Cocktails & Spirits

Papa's Pilar Launches Rum With a Mystery Cruise to Stiltsville

When you name your rum after one of the most iconic authors in the world, you'd better be prepared to live up to that name.

Papa's Pilar, the first spirit licensed by the Hemingway family and named after Ernest Hemingway's boat, Pilar, is going all out with the concept of adventure. These rums, available in a dark and blonde, are sold in canteen-shaped bottles, complete with compass rose and cork attached by a chain (perfect for the rum drinker on safari or fishing for sailfish -- a la Hemingway).

Read Also: Miami Rum Renaissance Festival: Ten Rums You Probably Haven't Tried Yet

Both spirits are made from premium molasses-based rums carefully curated from distilleries throughout the Caribbean, Florida and Central America, then blended and aged in Spanish sherry casks. The rums are available now and retail for about $40 a bottle.

How to launch such a "spirited" spirit?

"Arrive at Dinner Key, ready for adventure", an invitation stated. And so, a group of about two dozen thirsty people hopped aboard a boat for points unknown. After a 90 minute ride (in which we all got properly sea-sprayed), we realized our destination - Stiltsville, the group of wooden houses that most Miamians have seen, but few have visited.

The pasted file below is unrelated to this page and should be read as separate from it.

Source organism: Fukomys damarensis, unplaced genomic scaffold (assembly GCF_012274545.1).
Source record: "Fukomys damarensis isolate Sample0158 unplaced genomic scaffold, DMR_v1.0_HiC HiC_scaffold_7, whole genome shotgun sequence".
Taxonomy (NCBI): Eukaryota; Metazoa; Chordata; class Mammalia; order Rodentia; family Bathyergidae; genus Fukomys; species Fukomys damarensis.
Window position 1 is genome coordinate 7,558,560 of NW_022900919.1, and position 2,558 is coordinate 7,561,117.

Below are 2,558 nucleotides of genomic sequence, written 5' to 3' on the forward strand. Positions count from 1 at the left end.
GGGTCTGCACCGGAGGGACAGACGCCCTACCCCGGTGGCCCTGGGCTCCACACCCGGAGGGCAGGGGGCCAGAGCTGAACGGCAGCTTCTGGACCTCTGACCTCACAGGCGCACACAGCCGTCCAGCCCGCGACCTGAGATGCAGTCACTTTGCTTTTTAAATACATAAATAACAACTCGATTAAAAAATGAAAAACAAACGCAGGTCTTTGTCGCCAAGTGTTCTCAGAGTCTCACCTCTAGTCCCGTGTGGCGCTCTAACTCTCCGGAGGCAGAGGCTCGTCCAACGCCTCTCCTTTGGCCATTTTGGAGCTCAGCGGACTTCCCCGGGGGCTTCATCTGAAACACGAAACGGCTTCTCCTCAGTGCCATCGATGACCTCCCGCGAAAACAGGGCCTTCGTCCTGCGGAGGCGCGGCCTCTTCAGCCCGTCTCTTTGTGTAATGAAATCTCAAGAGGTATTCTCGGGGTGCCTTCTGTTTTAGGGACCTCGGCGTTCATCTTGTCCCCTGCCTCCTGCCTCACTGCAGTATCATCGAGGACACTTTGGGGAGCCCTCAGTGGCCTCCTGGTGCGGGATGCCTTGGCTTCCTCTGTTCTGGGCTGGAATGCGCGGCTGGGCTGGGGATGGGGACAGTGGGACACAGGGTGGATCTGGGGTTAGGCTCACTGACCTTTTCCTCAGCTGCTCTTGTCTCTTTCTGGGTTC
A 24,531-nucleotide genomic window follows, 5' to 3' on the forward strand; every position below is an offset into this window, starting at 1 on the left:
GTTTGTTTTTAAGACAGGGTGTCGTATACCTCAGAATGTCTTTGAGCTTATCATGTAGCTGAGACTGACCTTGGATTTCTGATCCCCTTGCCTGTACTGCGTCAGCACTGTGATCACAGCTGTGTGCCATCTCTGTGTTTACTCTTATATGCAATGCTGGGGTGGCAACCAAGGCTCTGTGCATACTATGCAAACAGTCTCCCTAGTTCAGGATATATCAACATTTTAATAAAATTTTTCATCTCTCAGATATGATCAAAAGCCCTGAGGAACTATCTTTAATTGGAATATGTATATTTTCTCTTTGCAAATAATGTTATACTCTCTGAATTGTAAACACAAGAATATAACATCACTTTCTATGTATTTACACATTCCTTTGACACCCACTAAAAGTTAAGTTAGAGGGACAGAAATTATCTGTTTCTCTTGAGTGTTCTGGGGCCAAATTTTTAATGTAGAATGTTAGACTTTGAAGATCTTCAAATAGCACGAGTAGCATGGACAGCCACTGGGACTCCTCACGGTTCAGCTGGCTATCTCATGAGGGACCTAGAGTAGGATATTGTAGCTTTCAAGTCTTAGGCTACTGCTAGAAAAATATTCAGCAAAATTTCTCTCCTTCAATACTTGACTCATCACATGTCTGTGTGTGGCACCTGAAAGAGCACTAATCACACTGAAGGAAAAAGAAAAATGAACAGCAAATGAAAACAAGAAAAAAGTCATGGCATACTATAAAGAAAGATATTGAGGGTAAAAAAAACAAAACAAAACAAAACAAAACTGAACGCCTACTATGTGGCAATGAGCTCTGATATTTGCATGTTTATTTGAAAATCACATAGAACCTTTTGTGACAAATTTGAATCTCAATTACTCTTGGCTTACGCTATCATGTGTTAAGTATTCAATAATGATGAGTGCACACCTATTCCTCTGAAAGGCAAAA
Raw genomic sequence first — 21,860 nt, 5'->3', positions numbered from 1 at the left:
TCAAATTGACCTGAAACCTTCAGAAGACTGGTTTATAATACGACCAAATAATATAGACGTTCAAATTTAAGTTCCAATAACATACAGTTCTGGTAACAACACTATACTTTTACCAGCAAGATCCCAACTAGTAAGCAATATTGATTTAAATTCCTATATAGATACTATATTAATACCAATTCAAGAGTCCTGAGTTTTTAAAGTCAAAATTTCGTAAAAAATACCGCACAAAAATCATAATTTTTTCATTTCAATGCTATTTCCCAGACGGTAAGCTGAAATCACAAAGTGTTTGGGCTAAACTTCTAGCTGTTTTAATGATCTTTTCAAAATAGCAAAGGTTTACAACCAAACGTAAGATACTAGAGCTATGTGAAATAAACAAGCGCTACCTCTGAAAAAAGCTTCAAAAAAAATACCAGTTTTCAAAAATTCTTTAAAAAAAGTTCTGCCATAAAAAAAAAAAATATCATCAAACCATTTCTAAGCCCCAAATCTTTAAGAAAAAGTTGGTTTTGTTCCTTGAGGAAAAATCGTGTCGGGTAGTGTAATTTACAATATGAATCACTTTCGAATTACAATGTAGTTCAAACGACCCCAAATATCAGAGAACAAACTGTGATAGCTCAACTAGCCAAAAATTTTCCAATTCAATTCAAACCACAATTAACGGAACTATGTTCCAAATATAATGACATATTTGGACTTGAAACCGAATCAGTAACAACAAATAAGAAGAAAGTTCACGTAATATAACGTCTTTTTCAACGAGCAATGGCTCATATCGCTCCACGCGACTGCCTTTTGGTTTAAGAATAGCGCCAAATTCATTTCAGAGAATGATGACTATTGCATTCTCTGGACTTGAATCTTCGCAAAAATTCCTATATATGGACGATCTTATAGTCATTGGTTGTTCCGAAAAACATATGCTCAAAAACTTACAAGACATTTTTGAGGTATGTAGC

Of course, Stiltsville would be the perfect setting for a Hemingway-inspired rum party. After all, legend states that Stiltsville originated as an off-shore place to gamble.

Once at Stiltsville, guests were treated to fresh conch salad, prepared to order by a chef with mad knife skills.

Hand crafted cocktails showcased both the dark and blond Papa's Pilar rum. Some were classic libations, like (of, course) the Hemingway Daiquiri.

The spirit of Hemingway -- literally and figuratively -- was at the party.

Of course, there are always a few gate crashers that can find their way to even the most secret of locations.

Rum in hand, breeze in your hair, this could be the best way to spend a Sunday afternoon.

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Laine Doss is the food and spirits editor for Miami New Times. She has been featured on Cooking Channel's Eat Street and Food Network's Great Food Truck Race. She won an Alternative Weekly award for her feature about what it's like to wait tables.
Contact: Laine Doss